Video | Agriculture | Confidence | Economy | Energy | Employment | Finance | Media | Property | RBNZ | Science | SOEs | Tax | Technology | Telecoms | Tourism | Transport | Search


Biofuel Bill will hit prices at the pump

6 March 2008

Biofuel Bill will hit prices at the pump

BP New Zealand today warned the Local Government and Environment Select Committee that the current Biofuel Bill could result in a price increase on petrol and diesel of at least seven cents per litre at the pump.

In addition the mandate is too high, too fast and fails to deliver any of the three main aims of the Bill: sustainability, security of supply and carbon reduction,” Managing Director Peter Griffiths told the committee in his submission on the Bill.

“While BP supports the introduction of biofuels into New Zealand, and has been trialling them here for a number of years, we have serious concerns about the impact of the Bill as currently proposed.”

“The infrastructure required, additional raw bio material product costs, implementation and compliance costs will see our overall costs sky-rocket. We will have no choice but to pass these on to our customers.”

The Biofuel Bill requires oil companies to sell a minimum percentage of biofuels (calculated on energy content) from 1 July this year. The mandate increases from 0.53% in 2008 to 3.4% in 2012.

“While on the face of it 3.4% does not sound like a very high target, the way in which it is calculated and must be implemented means that over 90% of petrol and 30% of diesel will need to contain a bio content in order to meet the mandate. This will dramatically reduce customer choice” Mr Griffiths said.

The average age of a vehicle in the New Zealand fleet is 12 years. Older vehicles are less likely to be compatible with biofuels. The Bill makes it clear that the Government will not take responsibility for any vehicle issues. BP believes this is unwise given the Bill significantly reduces customer choice.

Japan’s Ministry of Economy, Trade and Industry (METI) has said that blends above 3% ethanol are not recommended in pre-2004 Japanese domestic cars. In order to meet the mandate, BP believes a 10% ethanol blend will be required in most of New Zealand’s petrol.

“This is one of the highest biofuels targets in the world and cannot physically be delivered at the moment.”

Specifically BP is concerned about:

- The expected increase in pump price of at least seven cents per litre.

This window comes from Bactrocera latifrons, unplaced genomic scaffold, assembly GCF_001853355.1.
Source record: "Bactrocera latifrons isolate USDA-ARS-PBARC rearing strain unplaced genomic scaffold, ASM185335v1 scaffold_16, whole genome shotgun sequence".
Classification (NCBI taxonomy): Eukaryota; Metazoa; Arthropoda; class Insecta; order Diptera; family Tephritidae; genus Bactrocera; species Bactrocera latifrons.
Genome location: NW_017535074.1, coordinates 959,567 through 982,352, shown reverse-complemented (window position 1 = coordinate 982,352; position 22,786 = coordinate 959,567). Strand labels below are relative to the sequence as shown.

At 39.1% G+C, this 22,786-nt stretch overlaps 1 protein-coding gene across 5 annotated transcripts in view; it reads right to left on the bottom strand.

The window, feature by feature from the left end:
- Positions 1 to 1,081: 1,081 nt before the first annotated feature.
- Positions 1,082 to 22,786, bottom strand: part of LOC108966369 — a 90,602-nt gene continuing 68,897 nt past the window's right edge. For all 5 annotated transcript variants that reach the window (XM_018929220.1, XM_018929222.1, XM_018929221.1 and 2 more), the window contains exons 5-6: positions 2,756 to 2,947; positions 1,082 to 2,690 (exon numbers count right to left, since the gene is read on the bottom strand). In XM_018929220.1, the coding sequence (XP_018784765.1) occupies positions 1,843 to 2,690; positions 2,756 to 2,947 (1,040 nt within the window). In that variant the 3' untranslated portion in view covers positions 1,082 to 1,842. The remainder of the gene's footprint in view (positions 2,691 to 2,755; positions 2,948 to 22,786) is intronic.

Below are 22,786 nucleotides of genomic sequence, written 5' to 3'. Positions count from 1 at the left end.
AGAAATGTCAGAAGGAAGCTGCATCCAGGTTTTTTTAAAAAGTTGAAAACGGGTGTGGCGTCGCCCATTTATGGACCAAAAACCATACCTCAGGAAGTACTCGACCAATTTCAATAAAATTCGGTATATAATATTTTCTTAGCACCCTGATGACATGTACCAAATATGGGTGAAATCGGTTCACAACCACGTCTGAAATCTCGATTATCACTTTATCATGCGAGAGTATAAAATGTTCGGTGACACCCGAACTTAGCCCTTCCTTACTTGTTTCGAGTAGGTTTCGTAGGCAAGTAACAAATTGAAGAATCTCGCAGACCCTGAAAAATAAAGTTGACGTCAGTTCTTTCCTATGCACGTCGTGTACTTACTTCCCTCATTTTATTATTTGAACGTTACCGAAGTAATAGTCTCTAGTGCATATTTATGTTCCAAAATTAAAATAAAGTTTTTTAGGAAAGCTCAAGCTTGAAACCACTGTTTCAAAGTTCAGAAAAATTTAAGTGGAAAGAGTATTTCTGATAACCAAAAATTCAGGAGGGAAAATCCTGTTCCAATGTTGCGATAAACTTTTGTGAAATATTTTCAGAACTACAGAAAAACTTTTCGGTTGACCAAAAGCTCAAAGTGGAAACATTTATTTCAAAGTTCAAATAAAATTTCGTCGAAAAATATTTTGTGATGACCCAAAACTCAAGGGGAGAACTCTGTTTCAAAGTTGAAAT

- The need to import all ethanol from overseas as not enough is available in New Zealand. This is counter-productive to carbon reduction.
- The significant cost of infrastructure required to implement the Bill.

“We want to see biofuels in New Zealand but not when the cost to customers is so high and the environmental benefits are negligible.”

BP has proposed an alternative implementation plan which is still a challenging target but provides a steady increase in the delivery of biofuels.

“Our alternative implementation path reduces compliance costs, allows time for more biofuel compatible vehicles to enter the fleet and time for local biofuels production to develop,” Mr Griffiths said.

“We will continue to work with Government and officials to ensure the best biofuels plan is implemented.”

For more information see BP’s submission at


© Scoop Media

Business Headlines | Sci-Tech Headlines


Water: Farming Leaders Pledge To Help Make Rivers Swimmable

In a first for the country, farming leaders have pledged to work together to help make New Zealand’s rivers swimmable for future generations. More>>


Unintended Consequences: Liquor Change For Grocery Stores On Tobacco Tax

Changes in the law made to enable grocery stores to continue holding liquor licences to sell alcohol despite increases in tobacco taxes will take effect on 15 September 2017. More>>

Back Again: Government Approves TPP11 Mandate

Trade Minister Todd McClay says New Zealand will be pushing for the minimal number of changes possible to the original TPP agreement, something that the remaining TPP11 countries have agreed on. More>>


By May 2018: Wider, Earlier Microbead Ban

The sale and manufacture of wash-off products containing plastic microbeads will be banned in New Zealand earlier than previously expected, Associate Environment Minister Scott Simpson announced today. More>>


Snail-ier Mail: NZ Post To Ditch FastPost

New Zealand Post customers will see a change to how they can send priority mail from 1 January 2018. The FastPost service will no longer be available from this date. More>>


Property Institute: English Backs Of Debt To Income Plan

Property Institute of New Zealand Chief Executive Ashley Church is applauding today’s decision, by Prime Minister Bill English, to take Debt-to-income ratios off the table as a tool available to the Reserve Bank. More>>